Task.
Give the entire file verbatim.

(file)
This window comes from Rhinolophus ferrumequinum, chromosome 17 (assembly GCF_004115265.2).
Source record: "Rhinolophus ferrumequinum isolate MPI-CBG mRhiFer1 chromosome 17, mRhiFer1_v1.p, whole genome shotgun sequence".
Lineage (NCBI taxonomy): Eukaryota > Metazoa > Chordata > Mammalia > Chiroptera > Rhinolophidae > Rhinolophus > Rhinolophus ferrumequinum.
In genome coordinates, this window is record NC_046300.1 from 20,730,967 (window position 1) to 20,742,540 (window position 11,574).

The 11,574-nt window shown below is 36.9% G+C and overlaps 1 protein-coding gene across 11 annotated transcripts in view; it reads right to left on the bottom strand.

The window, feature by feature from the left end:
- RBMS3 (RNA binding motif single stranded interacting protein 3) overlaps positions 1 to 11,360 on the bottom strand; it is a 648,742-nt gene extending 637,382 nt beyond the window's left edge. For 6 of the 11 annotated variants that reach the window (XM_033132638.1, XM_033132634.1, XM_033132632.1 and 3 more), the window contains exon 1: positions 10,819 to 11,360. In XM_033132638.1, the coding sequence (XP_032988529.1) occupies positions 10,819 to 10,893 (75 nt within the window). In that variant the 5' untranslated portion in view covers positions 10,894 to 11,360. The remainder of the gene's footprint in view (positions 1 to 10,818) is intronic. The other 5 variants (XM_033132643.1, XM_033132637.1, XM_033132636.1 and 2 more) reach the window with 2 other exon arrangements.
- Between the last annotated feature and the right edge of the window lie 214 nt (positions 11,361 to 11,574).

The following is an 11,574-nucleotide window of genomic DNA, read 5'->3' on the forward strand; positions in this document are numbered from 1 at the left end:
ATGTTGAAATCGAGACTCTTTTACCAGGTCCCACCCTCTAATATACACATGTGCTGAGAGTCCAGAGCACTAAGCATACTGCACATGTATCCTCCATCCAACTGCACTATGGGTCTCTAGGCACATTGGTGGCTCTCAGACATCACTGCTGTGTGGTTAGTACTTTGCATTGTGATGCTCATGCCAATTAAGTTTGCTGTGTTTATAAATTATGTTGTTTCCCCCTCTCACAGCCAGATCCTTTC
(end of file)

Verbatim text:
This window comes from Rhinolophus ferrumequinum, chromosome 17 (assembly GCF_004115265.2).
Source record: "Rhinolophus ferrumequinum isolate MPI-CBG mRhiFer1 chromosome 17, mRhiFer1_v1.p, whole genome shotgun sequence".
Lineage (NCBI taxonomy): Eukaryota > Metazoa > Chordata > Mammalia > Chiroptera > Rhinolophidae > Rhinolophus > Rhinolophus ferrumequinum.
In genome coordinates, this window is record NC_046300.1 from 20,730,967 (window position 1) to 20,742,540 (window position 11,574).

The 11,574-nt window shown below is 36.9% G+C and overlaps 1 protein-coding gene across 11 annotated transcripts in view; it reads right to left on the bottom strand.

The window, feature by feature from the left end:
- RBMS3 (RNA binding motif single stranded interacting protein 3) overlaps positions 1 to 11,360 on the bottom strand; it is a 648,742-nt gene extending 637,382 nt beyond the window's left edge. For 6 of the 11 annotated variants that reach the window (XM_033132638.1, XM_033132634.1, XM_033132632.1 and 3 more), the window contains exon 1: positions 10,819 to 11,360. In XM_033132638.1, the coding sequence (XP_032988529.1) occupies positions 10,819 to 10,893 (75 nt within the window). In that variant the 5' untranslated portion in view covers positions 10,894 to 11,360. The remainder of the gene's footprint in view (positions 1 to 10,818) is intronic. The other 5 variants (XM_033132643.1, XM_033132637.1, XM_033132636.1 and 2 more) reach the window with 2 other exon arrangements.
- Between the last annotated feature and the right edge of the window lie 214 nt (positions 11,361 to 11,574).

The following is an 11,574-nucleotide window of genomic DNA, read 5'->3' on the forward strand; positions in this document are numbered from 1 at the left end:
ATGTTGAAATCGAGACTCTTTTACCAGGTCCCACCCTCTAATATACACATGTGCTGAGAGTCCAGAGCACTAAGCATACTGCACATGTATCCTCCATCCAACTGCACTATGGGTCTCTAGGCACATTGGTGGCTCTCAGACATCACTGCTGTGTGGTTAGTACTTTGCATTGTGATGCTCATGCCAATTAAGTTTGCTGTGTTTATAAATTATGTTGTTTCCCCCTCTCACAGCCAGATCCTTTC